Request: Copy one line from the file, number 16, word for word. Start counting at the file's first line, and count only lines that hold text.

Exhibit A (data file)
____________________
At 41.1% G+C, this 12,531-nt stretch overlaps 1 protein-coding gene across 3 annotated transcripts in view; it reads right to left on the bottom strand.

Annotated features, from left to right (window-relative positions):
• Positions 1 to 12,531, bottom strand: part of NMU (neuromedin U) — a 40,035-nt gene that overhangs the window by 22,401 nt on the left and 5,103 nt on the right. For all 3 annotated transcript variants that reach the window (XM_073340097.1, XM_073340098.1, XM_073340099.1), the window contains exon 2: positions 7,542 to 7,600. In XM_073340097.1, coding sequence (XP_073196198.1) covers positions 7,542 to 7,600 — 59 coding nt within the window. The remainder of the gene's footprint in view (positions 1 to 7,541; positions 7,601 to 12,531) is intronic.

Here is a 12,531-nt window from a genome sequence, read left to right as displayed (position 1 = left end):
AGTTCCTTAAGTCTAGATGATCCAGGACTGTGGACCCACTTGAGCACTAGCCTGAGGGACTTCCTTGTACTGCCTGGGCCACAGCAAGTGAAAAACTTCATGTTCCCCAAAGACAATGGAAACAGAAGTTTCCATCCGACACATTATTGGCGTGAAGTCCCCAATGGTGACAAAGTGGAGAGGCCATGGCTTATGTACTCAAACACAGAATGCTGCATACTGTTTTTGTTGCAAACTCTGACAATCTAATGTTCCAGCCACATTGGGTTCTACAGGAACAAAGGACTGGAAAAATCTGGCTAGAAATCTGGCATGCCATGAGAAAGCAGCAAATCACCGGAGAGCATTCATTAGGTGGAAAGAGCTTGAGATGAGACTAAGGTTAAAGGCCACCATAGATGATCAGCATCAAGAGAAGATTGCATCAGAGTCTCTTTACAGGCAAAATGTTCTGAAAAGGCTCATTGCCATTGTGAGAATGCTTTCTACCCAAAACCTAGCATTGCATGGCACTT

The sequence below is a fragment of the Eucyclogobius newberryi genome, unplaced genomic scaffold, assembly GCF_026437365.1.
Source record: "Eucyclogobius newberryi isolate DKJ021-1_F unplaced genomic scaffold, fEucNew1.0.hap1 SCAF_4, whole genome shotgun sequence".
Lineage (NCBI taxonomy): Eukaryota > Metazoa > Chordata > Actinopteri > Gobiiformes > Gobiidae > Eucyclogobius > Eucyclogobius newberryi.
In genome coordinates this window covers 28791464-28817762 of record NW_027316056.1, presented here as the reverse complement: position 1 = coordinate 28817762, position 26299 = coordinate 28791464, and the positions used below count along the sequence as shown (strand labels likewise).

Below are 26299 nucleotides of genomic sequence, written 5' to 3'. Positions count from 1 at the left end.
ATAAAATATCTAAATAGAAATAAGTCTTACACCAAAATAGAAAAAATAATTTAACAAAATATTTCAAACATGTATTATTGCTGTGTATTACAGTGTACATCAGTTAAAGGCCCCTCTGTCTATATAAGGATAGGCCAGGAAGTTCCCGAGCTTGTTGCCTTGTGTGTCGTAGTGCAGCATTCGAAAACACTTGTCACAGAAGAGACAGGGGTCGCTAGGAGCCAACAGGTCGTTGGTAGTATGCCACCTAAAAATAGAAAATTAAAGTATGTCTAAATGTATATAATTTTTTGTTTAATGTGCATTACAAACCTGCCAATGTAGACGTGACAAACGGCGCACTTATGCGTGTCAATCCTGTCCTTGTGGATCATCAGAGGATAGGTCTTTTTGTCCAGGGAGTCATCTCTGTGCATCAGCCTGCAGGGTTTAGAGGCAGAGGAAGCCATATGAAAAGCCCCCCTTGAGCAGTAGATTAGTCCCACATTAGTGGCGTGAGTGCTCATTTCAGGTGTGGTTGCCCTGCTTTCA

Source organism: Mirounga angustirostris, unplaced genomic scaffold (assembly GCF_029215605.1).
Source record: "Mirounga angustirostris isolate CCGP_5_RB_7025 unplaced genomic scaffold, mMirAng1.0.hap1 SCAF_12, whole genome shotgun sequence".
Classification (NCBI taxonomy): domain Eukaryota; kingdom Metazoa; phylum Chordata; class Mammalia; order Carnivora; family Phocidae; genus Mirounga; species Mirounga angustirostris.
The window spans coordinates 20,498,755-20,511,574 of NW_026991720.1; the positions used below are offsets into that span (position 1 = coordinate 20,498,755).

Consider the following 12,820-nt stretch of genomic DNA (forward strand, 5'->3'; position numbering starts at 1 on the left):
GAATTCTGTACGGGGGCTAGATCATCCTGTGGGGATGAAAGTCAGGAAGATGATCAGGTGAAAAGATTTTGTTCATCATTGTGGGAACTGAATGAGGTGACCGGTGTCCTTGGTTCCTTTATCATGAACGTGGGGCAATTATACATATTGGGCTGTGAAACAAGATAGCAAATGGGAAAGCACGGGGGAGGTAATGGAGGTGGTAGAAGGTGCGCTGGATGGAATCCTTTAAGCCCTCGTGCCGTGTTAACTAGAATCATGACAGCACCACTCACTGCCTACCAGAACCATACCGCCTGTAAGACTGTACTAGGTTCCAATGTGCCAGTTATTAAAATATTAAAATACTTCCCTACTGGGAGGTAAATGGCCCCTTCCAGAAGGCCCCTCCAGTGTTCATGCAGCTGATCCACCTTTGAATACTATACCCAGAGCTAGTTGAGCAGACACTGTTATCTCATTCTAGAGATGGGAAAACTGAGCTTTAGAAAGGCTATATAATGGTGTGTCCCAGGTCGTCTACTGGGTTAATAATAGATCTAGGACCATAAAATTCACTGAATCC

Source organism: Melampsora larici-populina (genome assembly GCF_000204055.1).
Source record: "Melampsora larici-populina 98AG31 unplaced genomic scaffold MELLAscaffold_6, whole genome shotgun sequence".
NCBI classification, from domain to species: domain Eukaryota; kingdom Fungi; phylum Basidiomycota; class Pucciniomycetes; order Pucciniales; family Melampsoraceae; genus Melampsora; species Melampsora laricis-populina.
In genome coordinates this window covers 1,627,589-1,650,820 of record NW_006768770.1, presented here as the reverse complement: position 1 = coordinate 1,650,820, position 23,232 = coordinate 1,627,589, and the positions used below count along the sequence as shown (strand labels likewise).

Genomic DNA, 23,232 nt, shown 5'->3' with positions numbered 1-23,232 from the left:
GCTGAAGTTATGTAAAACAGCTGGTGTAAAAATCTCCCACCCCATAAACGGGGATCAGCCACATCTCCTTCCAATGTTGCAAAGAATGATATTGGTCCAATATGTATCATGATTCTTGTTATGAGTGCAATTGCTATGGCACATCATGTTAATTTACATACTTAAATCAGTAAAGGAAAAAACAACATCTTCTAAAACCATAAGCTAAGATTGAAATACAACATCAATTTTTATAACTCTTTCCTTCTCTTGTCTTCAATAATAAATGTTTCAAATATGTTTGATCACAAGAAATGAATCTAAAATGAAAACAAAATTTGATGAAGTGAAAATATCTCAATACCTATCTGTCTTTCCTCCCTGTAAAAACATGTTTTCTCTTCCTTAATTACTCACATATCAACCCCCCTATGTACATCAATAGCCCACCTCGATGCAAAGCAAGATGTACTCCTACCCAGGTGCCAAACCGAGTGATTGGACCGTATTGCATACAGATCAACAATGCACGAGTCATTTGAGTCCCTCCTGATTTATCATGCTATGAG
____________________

Consider the following 12,820-nt stretch of genomic DNA (forward strand, 5'->3'; position numbering starts at 1 on the left):